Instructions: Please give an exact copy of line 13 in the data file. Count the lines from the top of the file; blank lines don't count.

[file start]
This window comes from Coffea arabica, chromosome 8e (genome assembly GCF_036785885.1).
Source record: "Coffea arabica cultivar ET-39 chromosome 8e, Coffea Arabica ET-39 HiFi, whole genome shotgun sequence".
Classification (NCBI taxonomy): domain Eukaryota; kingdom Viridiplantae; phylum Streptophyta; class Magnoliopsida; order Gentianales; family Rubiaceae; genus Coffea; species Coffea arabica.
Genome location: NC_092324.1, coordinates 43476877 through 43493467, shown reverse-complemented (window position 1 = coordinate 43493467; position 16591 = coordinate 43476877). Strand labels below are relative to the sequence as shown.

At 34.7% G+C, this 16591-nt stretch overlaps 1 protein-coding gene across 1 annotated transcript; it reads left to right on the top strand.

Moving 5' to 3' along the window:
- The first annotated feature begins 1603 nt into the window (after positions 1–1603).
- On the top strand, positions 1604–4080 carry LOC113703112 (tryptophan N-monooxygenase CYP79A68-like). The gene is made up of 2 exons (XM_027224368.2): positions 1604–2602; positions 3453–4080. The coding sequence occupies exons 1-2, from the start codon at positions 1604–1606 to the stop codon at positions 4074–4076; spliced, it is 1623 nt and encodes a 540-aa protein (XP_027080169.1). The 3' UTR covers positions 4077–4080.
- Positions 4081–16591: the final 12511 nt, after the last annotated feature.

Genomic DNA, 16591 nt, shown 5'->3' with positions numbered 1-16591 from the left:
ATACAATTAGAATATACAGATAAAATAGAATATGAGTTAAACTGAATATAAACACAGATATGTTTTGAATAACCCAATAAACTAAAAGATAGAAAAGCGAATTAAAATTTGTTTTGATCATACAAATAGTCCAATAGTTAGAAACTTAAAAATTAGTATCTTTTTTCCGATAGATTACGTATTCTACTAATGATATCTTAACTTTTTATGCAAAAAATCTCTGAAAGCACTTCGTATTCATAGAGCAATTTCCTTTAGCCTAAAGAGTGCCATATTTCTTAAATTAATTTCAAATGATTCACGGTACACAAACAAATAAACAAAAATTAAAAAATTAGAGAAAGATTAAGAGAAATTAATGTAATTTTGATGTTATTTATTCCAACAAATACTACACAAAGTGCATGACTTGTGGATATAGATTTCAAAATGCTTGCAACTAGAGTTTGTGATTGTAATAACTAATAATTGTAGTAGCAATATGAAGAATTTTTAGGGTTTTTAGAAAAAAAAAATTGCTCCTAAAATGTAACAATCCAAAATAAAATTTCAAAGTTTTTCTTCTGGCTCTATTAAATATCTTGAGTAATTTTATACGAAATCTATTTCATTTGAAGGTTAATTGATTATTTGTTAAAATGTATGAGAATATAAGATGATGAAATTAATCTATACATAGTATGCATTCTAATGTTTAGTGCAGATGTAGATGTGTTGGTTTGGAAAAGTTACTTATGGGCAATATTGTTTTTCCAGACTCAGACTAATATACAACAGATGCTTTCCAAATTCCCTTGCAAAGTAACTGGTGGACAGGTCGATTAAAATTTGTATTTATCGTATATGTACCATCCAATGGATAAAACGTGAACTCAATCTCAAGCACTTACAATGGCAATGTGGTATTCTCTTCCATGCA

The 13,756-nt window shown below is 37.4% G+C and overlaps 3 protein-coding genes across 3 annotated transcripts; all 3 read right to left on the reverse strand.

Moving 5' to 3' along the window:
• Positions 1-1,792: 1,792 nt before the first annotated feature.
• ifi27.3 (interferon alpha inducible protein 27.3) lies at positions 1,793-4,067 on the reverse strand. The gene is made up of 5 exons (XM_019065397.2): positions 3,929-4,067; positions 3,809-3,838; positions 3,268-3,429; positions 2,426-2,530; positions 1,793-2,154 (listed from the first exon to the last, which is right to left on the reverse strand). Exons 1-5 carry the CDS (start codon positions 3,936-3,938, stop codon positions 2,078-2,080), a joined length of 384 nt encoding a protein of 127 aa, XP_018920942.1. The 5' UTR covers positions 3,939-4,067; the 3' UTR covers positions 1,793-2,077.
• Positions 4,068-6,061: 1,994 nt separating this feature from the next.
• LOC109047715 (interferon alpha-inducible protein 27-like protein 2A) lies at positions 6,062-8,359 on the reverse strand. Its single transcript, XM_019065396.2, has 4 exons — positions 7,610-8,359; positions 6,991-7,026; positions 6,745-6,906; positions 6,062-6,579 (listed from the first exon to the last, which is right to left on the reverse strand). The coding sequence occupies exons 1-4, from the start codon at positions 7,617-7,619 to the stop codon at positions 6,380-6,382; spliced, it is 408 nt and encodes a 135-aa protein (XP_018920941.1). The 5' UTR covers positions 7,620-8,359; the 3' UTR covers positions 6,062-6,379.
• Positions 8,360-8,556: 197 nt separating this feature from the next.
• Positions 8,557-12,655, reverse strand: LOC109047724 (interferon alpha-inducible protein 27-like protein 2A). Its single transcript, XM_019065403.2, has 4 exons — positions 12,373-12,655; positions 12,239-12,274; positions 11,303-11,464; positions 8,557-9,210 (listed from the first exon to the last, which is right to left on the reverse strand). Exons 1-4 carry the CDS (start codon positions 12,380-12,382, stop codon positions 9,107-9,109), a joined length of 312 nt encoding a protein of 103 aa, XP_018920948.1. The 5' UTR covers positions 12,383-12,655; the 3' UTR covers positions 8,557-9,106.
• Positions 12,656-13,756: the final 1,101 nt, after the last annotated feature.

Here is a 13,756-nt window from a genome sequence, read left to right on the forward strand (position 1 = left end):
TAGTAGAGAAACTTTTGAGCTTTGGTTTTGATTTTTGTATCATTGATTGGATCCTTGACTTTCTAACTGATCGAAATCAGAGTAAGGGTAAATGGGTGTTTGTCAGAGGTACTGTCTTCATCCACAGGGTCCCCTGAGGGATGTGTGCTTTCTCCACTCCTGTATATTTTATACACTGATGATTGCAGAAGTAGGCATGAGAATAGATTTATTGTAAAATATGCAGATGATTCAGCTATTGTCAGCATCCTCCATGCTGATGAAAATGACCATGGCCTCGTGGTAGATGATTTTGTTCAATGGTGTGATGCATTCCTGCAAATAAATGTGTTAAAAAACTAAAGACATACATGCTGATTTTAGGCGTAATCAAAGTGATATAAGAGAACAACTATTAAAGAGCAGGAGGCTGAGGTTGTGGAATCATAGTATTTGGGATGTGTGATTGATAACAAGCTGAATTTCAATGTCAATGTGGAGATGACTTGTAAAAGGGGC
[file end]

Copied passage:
Moving 5' to 3' along the window: